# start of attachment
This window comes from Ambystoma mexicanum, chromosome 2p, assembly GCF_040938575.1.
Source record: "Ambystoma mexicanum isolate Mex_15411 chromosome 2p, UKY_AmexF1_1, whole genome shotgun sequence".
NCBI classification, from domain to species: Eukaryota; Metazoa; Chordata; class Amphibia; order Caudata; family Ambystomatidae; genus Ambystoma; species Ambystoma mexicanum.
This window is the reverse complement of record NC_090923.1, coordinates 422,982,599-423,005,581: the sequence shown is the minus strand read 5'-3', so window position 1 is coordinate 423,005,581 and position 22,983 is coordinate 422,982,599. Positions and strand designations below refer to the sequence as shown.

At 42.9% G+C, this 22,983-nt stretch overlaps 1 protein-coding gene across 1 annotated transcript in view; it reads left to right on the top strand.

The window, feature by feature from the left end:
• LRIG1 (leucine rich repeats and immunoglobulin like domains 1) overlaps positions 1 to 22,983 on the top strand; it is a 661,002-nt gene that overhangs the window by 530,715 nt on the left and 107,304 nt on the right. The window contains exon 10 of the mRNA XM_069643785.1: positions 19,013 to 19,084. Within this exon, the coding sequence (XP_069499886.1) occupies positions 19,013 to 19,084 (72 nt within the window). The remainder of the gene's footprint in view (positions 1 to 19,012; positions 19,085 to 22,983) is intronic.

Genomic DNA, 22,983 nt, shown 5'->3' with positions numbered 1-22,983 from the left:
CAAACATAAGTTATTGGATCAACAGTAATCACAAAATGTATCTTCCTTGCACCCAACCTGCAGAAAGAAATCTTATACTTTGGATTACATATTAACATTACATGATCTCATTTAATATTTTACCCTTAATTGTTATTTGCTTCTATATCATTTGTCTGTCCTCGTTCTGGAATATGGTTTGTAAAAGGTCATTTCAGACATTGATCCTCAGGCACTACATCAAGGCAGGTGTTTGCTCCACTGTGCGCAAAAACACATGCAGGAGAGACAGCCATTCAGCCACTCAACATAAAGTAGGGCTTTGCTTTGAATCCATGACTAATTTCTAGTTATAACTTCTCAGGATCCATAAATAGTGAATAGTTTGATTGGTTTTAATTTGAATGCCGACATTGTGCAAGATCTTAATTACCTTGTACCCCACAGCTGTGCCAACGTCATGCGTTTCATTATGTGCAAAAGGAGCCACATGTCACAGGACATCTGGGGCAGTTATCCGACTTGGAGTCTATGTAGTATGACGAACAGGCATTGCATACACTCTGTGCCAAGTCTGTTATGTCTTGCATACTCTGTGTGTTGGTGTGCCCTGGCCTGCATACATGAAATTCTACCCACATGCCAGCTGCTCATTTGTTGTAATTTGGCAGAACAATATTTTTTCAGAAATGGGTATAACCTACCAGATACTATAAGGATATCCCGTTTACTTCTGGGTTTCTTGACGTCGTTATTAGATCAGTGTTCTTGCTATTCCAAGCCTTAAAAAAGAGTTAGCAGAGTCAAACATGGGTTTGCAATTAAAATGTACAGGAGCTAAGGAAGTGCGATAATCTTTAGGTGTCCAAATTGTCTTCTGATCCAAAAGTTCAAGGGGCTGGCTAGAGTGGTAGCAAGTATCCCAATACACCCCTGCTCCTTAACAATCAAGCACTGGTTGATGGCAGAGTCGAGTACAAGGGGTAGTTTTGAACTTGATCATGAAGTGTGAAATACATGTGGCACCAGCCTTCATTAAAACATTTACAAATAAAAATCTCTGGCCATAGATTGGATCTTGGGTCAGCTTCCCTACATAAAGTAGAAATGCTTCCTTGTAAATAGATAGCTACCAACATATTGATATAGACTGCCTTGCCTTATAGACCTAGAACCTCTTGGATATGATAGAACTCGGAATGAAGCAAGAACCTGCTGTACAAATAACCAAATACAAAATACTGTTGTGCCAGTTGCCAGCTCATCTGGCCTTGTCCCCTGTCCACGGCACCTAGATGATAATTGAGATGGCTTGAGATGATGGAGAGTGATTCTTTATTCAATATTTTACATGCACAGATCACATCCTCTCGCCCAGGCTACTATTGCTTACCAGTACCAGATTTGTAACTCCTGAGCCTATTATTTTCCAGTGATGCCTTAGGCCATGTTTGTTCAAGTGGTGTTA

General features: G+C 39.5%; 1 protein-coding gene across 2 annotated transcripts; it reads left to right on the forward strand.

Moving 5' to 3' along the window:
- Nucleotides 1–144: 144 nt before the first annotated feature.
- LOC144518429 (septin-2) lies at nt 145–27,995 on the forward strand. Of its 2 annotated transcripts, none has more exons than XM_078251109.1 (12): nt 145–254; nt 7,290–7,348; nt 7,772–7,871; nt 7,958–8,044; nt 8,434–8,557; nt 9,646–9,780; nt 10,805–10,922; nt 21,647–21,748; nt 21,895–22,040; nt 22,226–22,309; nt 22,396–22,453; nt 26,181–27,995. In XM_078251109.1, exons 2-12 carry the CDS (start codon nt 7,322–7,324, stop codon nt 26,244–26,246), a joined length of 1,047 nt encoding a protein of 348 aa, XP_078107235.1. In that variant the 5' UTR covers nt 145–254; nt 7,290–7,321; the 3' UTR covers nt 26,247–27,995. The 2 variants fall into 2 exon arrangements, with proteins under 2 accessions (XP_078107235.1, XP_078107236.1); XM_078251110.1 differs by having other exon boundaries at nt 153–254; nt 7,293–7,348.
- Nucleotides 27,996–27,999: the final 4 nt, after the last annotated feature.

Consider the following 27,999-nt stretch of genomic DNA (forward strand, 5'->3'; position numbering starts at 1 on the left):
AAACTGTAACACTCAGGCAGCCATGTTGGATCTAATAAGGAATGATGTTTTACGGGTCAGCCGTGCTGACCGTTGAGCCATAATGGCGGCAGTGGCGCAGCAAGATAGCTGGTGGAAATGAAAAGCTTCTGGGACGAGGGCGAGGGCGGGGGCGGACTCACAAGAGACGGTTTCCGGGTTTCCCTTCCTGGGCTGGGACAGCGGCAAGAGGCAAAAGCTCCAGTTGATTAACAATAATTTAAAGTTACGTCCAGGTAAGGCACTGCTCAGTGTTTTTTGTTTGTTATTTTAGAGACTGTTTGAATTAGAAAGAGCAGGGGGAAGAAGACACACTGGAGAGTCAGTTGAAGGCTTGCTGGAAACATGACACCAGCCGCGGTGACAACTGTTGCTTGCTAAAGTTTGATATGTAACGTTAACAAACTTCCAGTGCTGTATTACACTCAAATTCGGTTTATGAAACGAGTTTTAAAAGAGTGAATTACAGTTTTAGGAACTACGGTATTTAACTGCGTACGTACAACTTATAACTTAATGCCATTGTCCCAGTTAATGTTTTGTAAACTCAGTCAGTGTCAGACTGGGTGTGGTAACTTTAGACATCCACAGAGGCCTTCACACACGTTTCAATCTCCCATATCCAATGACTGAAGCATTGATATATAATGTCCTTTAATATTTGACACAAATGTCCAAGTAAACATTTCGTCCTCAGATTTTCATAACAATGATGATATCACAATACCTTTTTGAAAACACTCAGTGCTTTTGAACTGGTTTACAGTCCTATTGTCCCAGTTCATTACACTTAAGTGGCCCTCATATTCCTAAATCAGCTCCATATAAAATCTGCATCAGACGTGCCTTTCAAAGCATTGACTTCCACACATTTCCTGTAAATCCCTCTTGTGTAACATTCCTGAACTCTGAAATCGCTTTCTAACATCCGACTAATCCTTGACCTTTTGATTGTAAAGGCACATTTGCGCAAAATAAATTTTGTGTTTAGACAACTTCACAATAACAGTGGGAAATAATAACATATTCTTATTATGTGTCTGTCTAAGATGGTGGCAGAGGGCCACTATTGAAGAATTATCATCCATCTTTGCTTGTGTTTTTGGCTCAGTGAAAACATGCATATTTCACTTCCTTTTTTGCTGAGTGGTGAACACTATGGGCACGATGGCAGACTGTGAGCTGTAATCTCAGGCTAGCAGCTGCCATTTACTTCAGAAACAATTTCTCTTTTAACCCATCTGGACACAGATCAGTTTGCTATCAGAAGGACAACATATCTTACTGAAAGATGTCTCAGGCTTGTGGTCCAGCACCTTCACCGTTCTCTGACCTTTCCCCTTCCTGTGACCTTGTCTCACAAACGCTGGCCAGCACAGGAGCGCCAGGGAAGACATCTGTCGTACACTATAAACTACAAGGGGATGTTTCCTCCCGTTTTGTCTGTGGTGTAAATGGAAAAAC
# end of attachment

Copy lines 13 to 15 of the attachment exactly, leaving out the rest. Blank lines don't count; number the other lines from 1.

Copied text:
- LOC144518429 (septin-2) lies at nt 145–27,995 on the forward strand. Of its 2 annotated transcripts, none has more exons than XM_078251109.1 (12): nt 145–254; nt 7,290–7,348; nt 7,772–7,871; nt 7,958–8,044; nt 8,434–8,557; nt 9,646–9,780; nt 10,805–10,922; nt 21,647–21,748; nt 21,895–22,040; nt 22,226–22,309; nt 22,396–22,453; nt 26,181–27,995. In XM_078251109.1, exons 2-12 carry the CDS (start codon nt 7,322–7,324, stop codon nt 26,244–26,246), a joined length of 1,047 nt encoding a protein of 348 aa, XP_078107235.1. In that variant the 5' UTR covers nt 145–254; nt 7,290–7,321; the 3' UTR covers nt 26,247–27,995. The 2 variants fall into 2 exon arrangements, with proteins under 2 accessions (XP_078107235.1, XP_078107236.1); XM_078251110.1 differs by having other exon boundaries at nt 153–254; nt 7,293–7,348.
- Nucleotides 27,996–27,999: the final 4 nt, after the last annotated feature.

Consider the following 27,999-nt stretch of genomic DNA (forward strand, 5'->3'; position numbering starts at 1 on the left):